“You need to know who you are dealing with. Going there and just meeting one person is not enough. You have to do your due diligence, and much of that won’t be published somewhere. You will have to ask around. There are a lot of overseas nationals in Qatar and you may not be talking to the right people,” she says.
The country has also attracted criticism for its treatment of migrant workers. Local rules say workers are bound to the company that employs them and can only work for the same organisation while in Qatar. The exit system means workers have to seek permission from employers to leave the country, regulations which many say have been abused local employers. Last year, Qatar announced reforms for early 2015, but they are yet to be clarified. Already this year organisations like Human Rights Watch have insisted Qatar go further with its changes and accelerate reform.
Finding the right skilled labour is an issue for companies doing business in Qatar. Companies working in the Gulf state find it difficult to source experts from the local population and face shipping in workers with the necessary experience. Concerned for the long-term economy, and its skills base, the country introduced the Qatarisation project, seeking to reduce reliance on expatriate workers by ensuring 50% of all workers in industry and the energy sector are Qatari.
Outside Qatar, there is some scepticism about the immediate effects. Many Qataris are highly educated but, according to James Tuvey, there is a preference among them for well-paid government posts. If they look to the private sector, it is more likely banking and finance. This has led to Qatar developing a well-educated national workforce which lacks “implementation experience” in other industries, according to one observer.
But for all that, Qatar looks set to continue spending vast sums on national development, which in the short to medium term requires foreign skills, services, goods and resources. Opportunities for exporters will continue being built on the sands of Qatar. ?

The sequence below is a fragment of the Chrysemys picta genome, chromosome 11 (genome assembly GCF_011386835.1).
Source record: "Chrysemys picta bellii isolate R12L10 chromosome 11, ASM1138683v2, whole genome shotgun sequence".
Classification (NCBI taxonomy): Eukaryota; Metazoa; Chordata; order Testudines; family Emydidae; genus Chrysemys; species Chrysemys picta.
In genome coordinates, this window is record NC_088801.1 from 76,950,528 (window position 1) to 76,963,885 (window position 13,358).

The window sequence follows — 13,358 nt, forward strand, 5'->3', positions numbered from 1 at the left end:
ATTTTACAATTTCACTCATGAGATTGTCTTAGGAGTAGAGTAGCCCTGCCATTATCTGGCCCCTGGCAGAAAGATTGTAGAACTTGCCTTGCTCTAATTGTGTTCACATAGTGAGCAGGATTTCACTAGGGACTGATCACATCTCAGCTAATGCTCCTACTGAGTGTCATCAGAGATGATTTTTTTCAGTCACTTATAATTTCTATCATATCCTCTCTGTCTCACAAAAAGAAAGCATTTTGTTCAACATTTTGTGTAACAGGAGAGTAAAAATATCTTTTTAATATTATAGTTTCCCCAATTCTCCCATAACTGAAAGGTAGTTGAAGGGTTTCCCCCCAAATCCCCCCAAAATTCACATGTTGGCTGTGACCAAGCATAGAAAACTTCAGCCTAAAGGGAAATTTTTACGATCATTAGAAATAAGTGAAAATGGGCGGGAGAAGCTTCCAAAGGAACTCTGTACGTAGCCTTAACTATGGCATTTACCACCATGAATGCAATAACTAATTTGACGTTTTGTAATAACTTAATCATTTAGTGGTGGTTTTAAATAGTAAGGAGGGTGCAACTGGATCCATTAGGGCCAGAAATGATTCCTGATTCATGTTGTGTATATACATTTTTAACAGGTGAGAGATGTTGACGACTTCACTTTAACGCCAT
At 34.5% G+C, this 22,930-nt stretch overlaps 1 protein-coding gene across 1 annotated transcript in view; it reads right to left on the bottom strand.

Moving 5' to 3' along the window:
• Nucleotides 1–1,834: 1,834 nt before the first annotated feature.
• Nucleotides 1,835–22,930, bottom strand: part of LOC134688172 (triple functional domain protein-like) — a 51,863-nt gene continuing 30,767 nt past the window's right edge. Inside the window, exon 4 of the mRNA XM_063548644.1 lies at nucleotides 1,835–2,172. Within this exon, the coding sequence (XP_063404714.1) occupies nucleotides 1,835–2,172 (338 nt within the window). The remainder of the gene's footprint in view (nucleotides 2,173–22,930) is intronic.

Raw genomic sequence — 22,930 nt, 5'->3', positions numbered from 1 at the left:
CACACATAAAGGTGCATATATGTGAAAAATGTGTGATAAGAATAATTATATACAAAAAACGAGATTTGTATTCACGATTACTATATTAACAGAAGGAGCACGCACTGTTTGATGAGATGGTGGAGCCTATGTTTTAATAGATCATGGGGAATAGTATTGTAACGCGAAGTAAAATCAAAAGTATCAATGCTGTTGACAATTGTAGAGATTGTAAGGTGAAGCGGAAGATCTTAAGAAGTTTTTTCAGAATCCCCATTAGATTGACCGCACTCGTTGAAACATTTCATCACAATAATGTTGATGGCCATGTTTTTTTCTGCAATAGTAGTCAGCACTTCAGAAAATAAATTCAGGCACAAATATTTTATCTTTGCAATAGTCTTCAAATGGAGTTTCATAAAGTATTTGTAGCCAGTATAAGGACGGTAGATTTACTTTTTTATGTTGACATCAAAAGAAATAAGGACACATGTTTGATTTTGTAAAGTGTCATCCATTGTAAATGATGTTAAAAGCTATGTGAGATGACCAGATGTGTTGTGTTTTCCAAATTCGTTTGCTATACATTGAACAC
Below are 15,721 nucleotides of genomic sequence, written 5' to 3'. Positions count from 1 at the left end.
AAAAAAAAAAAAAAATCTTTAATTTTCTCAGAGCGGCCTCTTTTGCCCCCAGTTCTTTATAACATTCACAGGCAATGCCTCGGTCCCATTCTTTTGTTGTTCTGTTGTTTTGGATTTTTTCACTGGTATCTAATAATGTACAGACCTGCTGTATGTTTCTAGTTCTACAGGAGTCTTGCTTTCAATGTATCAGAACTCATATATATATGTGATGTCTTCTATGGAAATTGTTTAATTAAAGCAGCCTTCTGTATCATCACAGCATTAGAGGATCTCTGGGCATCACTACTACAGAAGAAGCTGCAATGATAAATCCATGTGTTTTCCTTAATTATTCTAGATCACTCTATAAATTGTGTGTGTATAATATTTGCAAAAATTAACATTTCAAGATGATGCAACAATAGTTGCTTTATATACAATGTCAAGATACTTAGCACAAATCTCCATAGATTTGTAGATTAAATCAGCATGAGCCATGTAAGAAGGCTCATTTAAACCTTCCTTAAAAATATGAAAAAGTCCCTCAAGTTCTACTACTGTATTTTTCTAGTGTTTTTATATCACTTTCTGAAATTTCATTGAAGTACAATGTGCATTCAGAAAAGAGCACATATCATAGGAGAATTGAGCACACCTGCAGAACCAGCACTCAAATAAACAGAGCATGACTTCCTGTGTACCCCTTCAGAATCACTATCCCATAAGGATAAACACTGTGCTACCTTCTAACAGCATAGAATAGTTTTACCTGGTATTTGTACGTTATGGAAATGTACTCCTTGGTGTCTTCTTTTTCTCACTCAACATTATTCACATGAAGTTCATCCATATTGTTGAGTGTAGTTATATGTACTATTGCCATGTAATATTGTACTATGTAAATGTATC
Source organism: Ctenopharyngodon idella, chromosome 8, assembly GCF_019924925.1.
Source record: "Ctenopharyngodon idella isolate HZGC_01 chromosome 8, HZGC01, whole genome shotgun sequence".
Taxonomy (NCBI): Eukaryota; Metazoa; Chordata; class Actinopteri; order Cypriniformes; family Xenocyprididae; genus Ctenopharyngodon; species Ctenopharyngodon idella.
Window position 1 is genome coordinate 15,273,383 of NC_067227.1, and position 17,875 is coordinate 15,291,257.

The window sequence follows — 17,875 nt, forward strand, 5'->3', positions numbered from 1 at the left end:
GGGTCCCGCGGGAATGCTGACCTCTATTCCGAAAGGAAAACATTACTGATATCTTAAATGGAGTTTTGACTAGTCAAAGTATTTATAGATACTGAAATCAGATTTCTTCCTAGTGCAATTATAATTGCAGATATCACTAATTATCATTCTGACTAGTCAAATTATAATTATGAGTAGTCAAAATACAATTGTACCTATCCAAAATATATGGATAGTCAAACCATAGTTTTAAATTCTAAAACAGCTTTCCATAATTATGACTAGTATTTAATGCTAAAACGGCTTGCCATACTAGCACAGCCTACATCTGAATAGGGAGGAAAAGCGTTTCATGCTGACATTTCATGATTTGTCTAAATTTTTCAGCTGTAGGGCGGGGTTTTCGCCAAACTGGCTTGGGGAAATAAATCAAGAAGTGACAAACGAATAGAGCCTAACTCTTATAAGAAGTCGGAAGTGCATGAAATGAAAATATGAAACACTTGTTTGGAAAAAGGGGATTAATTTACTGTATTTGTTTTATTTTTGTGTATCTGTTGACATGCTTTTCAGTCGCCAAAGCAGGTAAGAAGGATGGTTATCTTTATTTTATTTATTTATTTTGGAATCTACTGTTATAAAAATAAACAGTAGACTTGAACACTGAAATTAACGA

Qatar – key facts:
Population: 2.1m – 545,000 Indians, 400,000 Nepalis, 280,000 Qataris, 200,000 Filipinos, 180,000 Egyptians, 150,000 Bangladeshis, 100,000 Sri Lankans, 90,000 Pakistanis.
GDP growth: 6.8%
Key UK exports: industrial machinery & equipment, electrical machinery, vehicles, luxury goods, foodstuffs and power-generation equipment.
Latest available figures for the value of the UK’s export of services, including legal, financial and consultancy services, were £521m in 2012.
Economic overview: Between 2008 and 2012, Qatar was the world’s fastest-growing economy and has the third-largest economy in the GCC, after Saudi Arabia and the UAE. Over the next five years, the IMF forecasts Qatar will have the highest real growth in the region.
Large-scale infrastructure projects include the Doha Metro system, New Port Project and major road projects. Rapid population growth is expected to drive demand for accommodation (both residential and commercial) as well as medical and education services.
Qatar’s growth has been built on exploiting the world’s third-largest gas reserves (after Russia and Iran), 12% of the global total, and the world’s largest non-associated gas field, which it shares with Iran.
Sources: BQDoha.com, UK Trade & Investment